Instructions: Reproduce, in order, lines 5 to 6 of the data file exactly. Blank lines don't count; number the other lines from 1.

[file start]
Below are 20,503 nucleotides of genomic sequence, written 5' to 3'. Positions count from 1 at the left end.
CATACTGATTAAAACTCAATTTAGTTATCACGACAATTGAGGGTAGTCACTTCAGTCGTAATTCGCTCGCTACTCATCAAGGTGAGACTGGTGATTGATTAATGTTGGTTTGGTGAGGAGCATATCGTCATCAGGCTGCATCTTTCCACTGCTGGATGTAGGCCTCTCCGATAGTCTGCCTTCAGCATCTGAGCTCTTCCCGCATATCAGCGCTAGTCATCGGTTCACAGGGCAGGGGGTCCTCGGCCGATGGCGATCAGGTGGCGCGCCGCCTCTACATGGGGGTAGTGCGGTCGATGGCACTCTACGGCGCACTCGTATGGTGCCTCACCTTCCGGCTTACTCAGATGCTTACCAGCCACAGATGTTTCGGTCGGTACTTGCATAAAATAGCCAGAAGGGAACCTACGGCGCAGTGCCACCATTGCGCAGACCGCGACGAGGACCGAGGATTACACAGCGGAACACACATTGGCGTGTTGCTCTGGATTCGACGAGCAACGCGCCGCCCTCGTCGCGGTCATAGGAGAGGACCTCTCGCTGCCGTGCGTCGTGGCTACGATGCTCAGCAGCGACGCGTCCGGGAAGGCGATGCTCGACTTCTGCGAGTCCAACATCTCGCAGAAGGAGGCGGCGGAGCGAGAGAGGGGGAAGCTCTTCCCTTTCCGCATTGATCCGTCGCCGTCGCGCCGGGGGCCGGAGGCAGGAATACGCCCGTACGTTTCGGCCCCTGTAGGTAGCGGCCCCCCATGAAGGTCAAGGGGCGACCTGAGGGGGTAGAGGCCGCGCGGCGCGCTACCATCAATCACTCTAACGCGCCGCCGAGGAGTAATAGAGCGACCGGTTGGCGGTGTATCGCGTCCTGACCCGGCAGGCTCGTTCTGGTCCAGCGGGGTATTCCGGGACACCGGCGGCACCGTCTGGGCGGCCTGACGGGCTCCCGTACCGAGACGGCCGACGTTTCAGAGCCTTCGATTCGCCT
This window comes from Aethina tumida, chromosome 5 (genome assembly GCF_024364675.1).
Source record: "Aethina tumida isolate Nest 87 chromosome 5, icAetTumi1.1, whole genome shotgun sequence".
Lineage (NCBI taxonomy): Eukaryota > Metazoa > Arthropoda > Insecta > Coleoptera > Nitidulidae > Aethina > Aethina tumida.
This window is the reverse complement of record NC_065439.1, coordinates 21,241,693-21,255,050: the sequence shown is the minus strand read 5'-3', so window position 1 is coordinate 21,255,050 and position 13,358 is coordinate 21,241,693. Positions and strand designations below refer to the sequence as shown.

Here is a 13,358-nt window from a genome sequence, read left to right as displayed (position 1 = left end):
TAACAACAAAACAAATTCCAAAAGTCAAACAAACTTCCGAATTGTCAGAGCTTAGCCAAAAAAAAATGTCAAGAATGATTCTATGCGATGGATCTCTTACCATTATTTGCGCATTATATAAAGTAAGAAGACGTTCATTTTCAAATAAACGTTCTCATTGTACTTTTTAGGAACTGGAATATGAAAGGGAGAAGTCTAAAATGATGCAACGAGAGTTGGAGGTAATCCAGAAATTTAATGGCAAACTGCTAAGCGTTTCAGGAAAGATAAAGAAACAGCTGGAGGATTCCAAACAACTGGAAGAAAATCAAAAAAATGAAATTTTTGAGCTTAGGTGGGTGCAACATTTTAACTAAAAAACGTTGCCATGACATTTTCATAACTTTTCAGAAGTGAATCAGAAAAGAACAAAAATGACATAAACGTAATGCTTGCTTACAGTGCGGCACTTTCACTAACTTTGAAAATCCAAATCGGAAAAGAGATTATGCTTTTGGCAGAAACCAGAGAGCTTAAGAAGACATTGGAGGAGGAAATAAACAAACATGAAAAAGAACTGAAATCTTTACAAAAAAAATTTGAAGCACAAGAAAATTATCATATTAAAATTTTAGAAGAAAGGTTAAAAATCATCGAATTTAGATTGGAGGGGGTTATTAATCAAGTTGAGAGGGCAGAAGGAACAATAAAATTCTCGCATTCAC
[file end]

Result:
Lineage (NCBI taxonomy): Eukaryota > Metazoa > Arthropoda > Insecta > Coleoptera > Nitidulidae > Aethina > Aethina tumida.
This window is the reverse complement of record NC_065439.1, coordinates 21,241,693-21,255,050: the sequence shown is the minus strand read 5'-3', so window position 1 is coordinate 21,255,050 and position 13,358 is coordinate 21,241,693. Positions and strand designations below refer to the sequence as shown.